And I think "Rainbow" will be very gray indeed because I do not intend to explain everything about who and what Martin Lane is. At the beginning, he will appear mysterious and difficult to know, but at the end, even after much has been revealed about him and his life, and mostly from his own first-person point of view, I think he will seem even more mysterious. This is because what is revealed about him will only add to the mystery and ambiguity and multidimensional, seemingly paradoxical complexity of Martin Lane. I hope that the end of the tale will leave readers regarding him with a sense of wonder ("who is this Martin Lane anyway?").
In some sense I feel that I fall in love with my major characters. I tend to use that phrase somewhat differently than most people use it. In common usage, to be "in love" with someone implies sexual attraction and at least the prospect of sexual relationship. I tend to use it in a more purely emotional and spiritual sense, something more along the lines of feeling tremendous passion and excitement inspired by a particular person, combined with a deep fascination with that person and a strong desire to know them. Some psychologists have theorized that such feelings have no necessary connection to sexuality or sexual orientation, a theory with which I tend to agree. This kind of passion is very much at the heart of both Bluebird and "Rainbow", both being stories that deal in large part with exploring the various ways in which people can feel emotionally passionate or even platonically romantic love toward each other apart from sexual expression, and how that passion can inspire artistic creativity.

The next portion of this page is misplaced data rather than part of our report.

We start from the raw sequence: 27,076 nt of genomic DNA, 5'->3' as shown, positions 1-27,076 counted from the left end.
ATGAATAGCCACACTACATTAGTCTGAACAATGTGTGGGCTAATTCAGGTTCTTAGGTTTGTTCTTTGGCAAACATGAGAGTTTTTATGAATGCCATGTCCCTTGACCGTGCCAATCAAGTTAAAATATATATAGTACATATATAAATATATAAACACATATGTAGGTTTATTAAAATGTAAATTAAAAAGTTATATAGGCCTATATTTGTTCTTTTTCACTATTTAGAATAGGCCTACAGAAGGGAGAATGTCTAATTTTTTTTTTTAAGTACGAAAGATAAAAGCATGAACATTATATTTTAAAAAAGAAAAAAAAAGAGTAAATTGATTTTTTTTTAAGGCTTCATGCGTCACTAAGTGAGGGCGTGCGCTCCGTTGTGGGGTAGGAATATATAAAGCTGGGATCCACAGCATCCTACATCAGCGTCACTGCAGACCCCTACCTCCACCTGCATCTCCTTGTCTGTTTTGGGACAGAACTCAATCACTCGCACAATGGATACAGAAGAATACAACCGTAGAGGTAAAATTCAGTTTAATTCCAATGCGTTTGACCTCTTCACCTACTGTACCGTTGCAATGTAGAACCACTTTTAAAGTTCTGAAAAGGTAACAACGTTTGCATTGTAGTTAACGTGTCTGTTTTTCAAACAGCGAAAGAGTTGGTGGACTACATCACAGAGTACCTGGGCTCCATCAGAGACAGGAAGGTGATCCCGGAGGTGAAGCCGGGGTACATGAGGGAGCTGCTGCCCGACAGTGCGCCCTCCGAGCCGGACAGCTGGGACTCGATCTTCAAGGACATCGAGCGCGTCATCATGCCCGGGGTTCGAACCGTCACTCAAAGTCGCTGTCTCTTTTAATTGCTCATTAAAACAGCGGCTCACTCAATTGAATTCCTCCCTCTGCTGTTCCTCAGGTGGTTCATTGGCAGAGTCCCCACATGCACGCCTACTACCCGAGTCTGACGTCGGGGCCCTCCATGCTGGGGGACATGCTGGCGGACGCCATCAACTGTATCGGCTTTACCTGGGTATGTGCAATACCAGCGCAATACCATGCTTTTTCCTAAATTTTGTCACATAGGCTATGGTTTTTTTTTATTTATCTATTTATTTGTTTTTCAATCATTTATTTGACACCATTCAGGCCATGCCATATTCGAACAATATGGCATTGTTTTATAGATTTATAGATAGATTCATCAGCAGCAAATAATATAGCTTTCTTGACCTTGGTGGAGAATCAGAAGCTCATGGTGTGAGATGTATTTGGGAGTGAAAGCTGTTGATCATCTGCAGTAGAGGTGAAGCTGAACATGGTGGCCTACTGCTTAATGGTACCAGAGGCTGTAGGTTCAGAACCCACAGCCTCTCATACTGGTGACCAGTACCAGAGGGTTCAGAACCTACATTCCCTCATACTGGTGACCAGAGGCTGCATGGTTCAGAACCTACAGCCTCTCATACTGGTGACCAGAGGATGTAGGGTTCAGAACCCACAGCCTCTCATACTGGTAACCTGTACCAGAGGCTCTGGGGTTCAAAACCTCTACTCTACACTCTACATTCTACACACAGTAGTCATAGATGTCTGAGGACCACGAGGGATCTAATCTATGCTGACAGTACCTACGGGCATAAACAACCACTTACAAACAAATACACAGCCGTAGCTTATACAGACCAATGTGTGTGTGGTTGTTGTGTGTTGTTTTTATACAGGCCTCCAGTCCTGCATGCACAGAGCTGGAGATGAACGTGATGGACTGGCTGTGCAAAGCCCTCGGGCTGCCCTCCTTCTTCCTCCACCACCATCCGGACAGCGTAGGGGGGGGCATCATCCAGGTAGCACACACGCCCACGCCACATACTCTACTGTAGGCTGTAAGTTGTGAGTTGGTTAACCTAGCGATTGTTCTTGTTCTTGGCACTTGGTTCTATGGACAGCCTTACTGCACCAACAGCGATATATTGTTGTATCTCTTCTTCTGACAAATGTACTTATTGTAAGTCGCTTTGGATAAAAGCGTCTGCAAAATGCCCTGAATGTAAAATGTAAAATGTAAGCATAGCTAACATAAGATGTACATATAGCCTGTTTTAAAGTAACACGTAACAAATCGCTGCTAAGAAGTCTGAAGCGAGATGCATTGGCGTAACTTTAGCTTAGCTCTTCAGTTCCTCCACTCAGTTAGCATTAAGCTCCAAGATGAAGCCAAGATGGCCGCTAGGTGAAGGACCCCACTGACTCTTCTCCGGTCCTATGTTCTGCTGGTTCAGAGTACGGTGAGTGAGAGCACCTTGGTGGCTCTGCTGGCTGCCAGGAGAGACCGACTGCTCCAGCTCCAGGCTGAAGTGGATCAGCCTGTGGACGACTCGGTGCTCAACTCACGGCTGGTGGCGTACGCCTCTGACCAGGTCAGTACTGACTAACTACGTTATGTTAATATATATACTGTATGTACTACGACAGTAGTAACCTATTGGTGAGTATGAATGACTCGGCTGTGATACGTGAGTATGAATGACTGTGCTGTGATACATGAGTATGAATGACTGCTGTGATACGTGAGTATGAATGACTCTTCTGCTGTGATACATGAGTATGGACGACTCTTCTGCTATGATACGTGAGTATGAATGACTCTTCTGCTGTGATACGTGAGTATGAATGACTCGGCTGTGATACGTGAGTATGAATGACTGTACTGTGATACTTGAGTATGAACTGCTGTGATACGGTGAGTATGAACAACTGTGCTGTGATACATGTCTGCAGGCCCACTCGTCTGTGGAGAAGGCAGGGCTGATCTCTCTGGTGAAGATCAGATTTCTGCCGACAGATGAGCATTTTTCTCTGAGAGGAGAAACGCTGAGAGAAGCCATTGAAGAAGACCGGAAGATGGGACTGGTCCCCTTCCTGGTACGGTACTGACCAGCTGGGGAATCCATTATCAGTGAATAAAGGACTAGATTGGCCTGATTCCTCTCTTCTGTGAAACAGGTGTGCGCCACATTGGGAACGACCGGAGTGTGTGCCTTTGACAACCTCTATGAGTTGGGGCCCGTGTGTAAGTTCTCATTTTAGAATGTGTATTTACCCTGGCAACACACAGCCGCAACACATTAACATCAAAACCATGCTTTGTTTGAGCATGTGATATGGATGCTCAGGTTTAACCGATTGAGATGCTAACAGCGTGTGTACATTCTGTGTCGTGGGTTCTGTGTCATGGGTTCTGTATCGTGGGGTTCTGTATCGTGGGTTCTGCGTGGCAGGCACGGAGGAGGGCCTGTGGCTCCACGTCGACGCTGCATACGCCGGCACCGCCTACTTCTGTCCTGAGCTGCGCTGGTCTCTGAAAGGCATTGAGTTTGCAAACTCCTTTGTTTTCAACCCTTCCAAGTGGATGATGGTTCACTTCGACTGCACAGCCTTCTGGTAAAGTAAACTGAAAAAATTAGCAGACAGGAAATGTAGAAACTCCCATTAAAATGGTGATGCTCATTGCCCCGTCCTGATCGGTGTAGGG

So, in light of that, my current passion I can describe at least in part as feeling that I am "in love" with an imaginary young man named Martin Lane. Perhaps fiction authors are crazy in some sense because we imagine these vast and complex imaginary worlds and the wonderfully complex imaginary people that inhabit them and their often bizarrely complex imaginary lives, and we come to feel real feelings toward these imaginary people (it's sort of a truism that fiction writers often feel like their characters are their children). But we hope that our readers, too, are just crazy enough to believe these wild and vivid fantasies that we tell them, at least for a time, and to fall in love with our characters just as we have.
But more to the point, by falling in love with a person, imaginary or otherwise, we fall in love with life, and with the world. When my daughter was born I felt that I was in love. The world seemed rose-colored. There is much symbolism in my stories, some more obvious and some more subtle, and it is no coincidence that Martin Lane wears rose-colored glasses. As he says of himself in Bluebird, "I'm like crazily in love, with everyone and everything."
I have caught something of Martin's all-encompassing passion, and I hope that my readers will find it equally contagious. Because ultimately it's not really about Martin so much as he is about, and points us toward, the beauty and grandeur of life and of the world we live in; and even more it is about Martin pointing us, as many fictional characters do, toward the mirror, and seeing the beauty and nobility of ourselves.